For 32-years a treaty has been in place with the intention of limiting two of the most powerful countries in the world with their intermediate range weapons. However, American politicians have claimed that throughout the treaty, Russia has continued to violate the terms of the deal with no consequence. But recently, President Trump announced that the US will withdraw from the nuclear-weapons treaty, triggering a 6-month expiration period that both parties could—in theory—spend negotiating to save the arrangement.
So, does President Donald Trump have an ulterior motive in scrapping the treaty? And what are the chances of Putin and Trump re-negotiating a deal within the six-month window? The effects of these questions are priceless to debate on—and they largely speak of Trump’s miscarried attempts on international affairs.
Demystifying Trump’s negotiation techniques
First, it is utmost important to understand Trump’s negotiation techniques since the time of his Presidentship. So far, his persistent problems with China, North Korea, Russia, and the majority of Europe is quite evident. Implying a nuclear war could be possible with North Korea because of his successive outbursts, such as “My [nuclear weapon] button is bigger than yours” and calling leader, Kim Jong Un a “little rocket man” we know that Trump has an aggressive form of negotiating.
In fact, it’s a well-trodden technique known as the ‘mad man’ approach, also used by President Nixon in the 1960’s and 1970’s, which is aimed at emphasising (or over-emphasising in this context) an initial stance, to help pave the way for a lesser, but related, demand.
And is it effective? That depends on where you sit politically, but, in the case of North Korea, it has arguably helped him to become the first US President to meet the country’s head of state.
A new treaty?
Trump’s threat that if a new treaty isn’t negotiated, America will out spend and out innovate other countries is arguably designed to frighten Russia and other countries, like China, into negotiating a new treaty before the six-month withdrawal period. Whether he intends to carry out his threat or not, this stands as a classic case of leverage—or an implied leverage—aimed at giving Trump one upmanship with him having to necessarily follow through.
Following this thought if Trump’s main aim is to open talks with Russia and China to create a new treaty that all countries will abide to—and result in a series of consequences if disturbed—then we can expect to see America bring great incentives to the table in the interest of all parties. This could include a shared security intelligence or even an allied relationship.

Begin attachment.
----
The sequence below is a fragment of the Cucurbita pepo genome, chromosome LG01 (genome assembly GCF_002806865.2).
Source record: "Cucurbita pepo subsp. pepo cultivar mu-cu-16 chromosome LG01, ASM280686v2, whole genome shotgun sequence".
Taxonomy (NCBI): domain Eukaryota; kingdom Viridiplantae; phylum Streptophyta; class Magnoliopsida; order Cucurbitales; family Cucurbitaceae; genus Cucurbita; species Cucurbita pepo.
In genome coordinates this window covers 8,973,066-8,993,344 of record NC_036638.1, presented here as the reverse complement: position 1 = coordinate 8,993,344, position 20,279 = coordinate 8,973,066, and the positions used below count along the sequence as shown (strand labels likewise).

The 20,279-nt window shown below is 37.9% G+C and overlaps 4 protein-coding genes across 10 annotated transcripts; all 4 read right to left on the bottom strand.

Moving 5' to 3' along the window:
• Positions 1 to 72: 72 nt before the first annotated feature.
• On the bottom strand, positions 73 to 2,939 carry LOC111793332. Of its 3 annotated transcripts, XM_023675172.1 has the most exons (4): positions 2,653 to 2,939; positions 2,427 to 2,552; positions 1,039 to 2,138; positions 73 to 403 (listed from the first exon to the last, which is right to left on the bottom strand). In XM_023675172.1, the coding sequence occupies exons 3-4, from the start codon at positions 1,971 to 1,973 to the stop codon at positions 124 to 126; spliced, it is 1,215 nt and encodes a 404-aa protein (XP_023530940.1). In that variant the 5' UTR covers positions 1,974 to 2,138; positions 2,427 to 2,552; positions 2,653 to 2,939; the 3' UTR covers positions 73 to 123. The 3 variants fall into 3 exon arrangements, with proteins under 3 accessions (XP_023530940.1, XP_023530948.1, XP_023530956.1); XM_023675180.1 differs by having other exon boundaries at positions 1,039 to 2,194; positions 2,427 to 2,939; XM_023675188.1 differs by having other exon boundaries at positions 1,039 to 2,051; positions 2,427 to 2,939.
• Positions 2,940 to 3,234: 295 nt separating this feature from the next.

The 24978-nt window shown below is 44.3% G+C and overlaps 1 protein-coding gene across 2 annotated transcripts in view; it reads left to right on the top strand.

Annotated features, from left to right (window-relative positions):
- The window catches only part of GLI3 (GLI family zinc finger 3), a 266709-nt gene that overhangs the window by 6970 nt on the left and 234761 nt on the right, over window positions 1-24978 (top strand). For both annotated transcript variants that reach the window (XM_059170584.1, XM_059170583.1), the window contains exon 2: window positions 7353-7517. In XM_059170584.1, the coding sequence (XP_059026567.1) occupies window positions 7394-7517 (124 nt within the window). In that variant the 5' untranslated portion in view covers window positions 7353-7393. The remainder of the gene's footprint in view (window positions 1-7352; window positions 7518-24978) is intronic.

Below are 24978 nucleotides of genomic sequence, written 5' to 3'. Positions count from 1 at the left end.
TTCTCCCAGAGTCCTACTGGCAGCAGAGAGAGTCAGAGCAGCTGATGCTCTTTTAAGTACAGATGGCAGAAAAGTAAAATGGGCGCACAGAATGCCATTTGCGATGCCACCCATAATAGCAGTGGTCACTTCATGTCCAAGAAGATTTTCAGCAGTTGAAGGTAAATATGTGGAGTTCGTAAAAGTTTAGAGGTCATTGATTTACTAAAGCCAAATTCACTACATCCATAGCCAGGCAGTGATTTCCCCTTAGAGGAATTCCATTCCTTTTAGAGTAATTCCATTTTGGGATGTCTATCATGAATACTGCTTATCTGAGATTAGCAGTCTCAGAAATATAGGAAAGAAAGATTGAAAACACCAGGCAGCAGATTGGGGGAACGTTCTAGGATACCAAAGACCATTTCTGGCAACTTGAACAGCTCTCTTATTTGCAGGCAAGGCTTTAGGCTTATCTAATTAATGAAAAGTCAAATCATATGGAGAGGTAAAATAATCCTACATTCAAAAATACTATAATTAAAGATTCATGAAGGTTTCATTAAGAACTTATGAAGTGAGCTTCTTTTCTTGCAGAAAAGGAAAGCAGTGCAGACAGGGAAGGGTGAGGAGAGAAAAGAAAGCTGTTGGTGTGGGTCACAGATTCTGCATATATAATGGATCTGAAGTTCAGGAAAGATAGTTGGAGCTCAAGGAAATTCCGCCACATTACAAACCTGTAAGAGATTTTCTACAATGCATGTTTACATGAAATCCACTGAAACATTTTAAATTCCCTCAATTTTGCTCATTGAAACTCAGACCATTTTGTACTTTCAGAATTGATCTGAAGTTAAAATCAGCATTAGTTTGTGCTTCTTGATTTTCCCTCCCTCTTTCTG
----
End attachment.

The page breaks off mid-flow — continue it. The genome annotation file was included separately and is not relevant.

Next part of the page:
Keys to a successful negotiation
Just like many of his manoeuvres, this approach is undoubtedly risky, especially when dealing with a similar ‘strong man’ counterpart like Putin. In business—and in the wider political sense—effective negotiation is about reaching a compromise and securing a win-win for both parties. However with Russia refusing to stop its missiles manufacture, it doesn’t exactly lay the most productive foundations for negotiation.
To effectively move forward the key thing would be for both Trump and Putin to reconsider their approach toward negotiation and head back to the original treaty as a starting point. It is vital to ensure that their language and verbal behaviour from here on remains nuanced, open and flexible in order to create a positive climate for a successful negotiation. Trump, in particular, should be acutely aware that Russia can be expected to play ‘dirty negotiation tricks’ from the beginning, such as in delaying negotiation talks until the very end of the treaty—so America would be more willing to concede on points with a looming deadline.
Trump’s next steps
Trump has said that America is willing to negotiate a new treaty. With this, the next step is to get Russia and other major countries, like China, to the table swiftly. There is only six months left until the current treaty will be abandoned and both countries will make weapons with no consequences. This calls for an urgency talk to prevent a global arms race. To be able to implement a new treaty in time, the next few weeks will be vital—in terms of offering insights into what the other countries’ stances might be while considering a new treaty. More importantly, this could encourage Trump to increase pressure on countries by effectively selling the benefits of joining a treaty and promoting the consequences of not having one in place.
This will be a new development, considering Trump will have to remain reserved on many accounts. These negotiations will be built on a diplomatic and strategic approach. Whether this will happen or not—only time will tell—but for Trump and the global politics, the repercussions of getting it wrong could be devastating.